Global Success of ‘Missing Type’ Campaign

by Beth-Emma Clennell

As part of National Blood Week, The NHS Blood and Transplant and Engine Group’s agency MHP Communications came together to form a campaign about the need for more blood and transplant donors, in aiming to highlight the notion of the plummeting 40% decrease in the number of donors over the past decade.

MHP Communications used PR by creating an innovative and creative campaign which was nhsmissingtype1produced through the message of “imagining a world without the A’s, O’s and B’s” (Engine Group). This is due to the fact that these are the main blood groups which unfortunately, are lacking in donors. The campaign used this aim and idea to tackle the barriers head on which were illustrated in the previous #missingtype campaign in 2015.

Global companies such as the likes of Microsoft, Santander, Boots, Warburton’s and Cadbury, further helped to support the campaign by further removing the ‘A’s B’s and O’s’ from their brand name. The support generated by these companies, awareness was raised about the movement of the call to action, which is to become and register for being a donor. Connections were made between these businesses and the global public. MHP Communications shown that through effective PR, people can be encouraged and exposed to taking a step towards, making a change and follow the destined action. This was proven as people began to be a part of a snowball effect of the #missingtype and becoming new donor.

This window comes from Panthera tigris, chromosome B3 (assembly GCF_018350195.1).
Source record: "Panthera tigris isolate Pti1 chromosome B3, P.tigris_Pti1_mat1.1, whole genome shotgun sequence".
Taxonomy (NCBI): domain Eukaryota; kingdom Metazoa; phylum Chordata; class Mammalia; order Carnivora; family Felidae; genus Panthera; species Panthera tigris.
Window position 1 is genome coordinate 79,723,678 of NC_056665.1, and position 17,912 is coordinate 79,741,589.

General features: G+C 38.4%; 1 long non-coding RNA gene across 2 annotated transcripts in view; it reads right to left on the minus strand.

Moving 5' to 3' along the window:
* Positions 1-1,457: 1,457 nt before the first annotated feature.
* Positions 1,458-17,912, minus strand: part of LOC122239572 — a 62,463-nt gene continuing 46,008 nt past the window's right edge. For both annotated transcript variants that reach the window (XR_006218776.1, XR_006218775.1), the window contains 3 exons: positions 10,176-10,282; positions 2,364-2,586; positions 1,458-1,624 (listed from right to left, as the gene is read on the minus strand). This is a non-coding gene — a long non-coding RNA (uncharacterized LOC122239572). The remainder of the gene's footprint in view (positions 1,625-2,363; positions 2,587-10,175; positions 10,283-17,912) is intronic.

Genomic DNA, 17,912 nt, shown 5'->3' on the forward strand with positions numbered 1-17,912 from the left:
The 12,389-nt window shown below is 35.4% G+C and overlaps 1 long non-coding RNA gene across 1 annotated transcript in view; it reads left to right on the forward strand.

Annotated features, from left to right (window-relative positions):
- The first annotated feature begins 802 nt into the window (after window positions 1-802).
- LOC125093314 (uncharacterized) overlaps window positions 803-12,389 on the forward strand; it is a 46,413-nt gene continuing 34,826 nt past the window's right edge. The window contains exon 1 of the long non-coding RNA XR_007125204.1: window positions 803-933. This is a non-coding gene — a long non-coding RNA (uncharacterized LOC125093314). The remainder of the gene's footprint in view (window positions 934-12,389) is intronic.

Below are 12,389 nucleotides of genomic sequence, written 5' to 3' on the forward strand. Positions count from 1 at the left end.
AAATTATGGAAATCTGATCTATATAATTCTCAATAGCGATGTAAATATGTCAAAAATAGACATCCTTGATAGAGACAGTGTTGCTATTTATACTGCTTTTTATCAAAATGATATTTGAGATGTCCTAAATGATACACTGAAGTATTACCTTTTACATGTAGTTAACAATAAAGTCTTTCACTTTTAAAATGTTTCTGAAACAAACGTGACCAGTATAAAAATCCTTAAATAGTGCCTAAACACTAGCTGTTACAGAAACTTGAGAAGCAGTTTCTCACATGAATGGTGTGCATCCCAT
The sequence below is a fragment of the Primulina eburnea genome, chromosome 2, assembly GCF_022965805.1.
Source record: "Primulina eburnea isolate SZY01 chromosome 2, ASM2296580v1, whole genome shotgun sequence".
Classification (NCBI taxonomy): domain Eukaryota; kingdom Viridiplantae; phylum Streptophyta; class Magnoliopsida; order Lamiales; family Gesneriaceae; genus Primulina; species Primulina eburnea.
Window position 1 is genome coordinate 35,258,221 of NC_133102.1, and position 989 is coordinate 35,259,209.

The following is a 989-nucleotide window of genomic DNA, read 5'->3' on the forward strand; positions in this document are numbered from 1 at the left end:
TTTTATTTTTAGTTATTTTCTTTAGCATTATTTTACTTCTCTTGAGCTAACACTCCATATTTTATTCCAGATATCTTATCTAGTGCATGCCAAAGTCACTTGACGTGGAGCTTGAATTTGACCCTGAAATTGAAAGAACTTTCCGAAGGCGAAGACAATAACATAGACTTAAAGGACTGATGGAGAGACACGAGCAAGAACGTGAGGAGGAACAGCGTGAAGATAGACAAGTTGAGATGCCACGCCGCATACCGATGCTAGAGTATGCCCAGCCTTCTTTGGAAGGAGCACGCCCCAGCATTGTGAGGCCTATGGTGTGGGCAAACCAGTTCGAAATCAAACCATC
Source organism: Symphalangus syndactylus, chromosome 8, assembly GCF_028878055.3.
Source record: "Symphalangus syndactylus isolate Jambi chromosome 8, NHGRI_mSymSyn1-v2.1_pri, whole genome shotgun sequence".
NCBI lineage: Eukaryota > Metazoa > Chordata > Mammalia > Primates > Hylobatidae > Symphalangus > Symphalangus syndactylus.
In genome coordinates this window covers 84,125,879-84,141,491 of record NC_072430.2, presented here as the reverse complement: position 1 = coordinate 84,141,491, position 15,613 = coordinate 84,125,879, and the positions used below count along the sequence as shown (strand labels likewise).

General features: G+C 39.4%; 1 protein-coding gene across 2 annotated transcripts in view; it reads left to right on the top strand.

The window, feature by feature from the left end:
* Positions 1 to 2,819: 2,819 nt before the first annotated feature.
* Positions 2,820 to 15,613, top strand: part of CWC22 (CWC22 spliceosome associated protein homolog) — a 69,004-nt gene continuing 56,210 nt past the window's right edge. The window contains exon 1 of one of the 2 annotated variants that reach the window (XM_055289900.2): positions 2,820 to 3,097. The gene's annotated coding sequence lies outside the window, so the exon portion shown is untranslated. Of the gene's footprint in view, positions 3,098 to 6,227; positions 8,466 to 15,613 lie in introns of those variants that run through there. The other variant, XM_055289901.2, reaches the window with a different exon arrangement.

With removing the A’s, B’s and O’s from company’s names and famous landmarks, news coverage was created as the broadcast and print medias went viral, especially through online presence with the help from the catchy and innovative hashtag ‘#MissingType’. Through this hashtag it generated over 25,000 engagements alongside the hashtag ‘#NationalBloodWeek’.

During blood week itself, with the help and support for this campaign, over 30,000 new donorsnhsmissingtype - boots had registered. With results like this, it means that over 100,000 lives could be improved and many people would benefit. However, the campaign did not end there.

This digital plan made people question and enquire about the reasons behind it and essentially drove people to becoming a registered donor. This impact further strengthened the donor basis for the potential future.

Building on the previous campaign both the NHS and MHP Communications, used the use of social media and coverage from celebrities from around the world. This included countries which further got involved and helped generate global support (Australia, America, Japan and Belgium).

This campaign aimed to be a long term campaign and encourage people to donate when they can, whatever time and not just donate only during Blood week.

There are direct and clear results that the PR involved in this campaign was a success and it can be shown through the different channels in which it was successfully displayed across such as social media and broadcast, that this campaign proved to be most effective.

For more information on the campaign and if you would like to sign up to donate, the two links are here.

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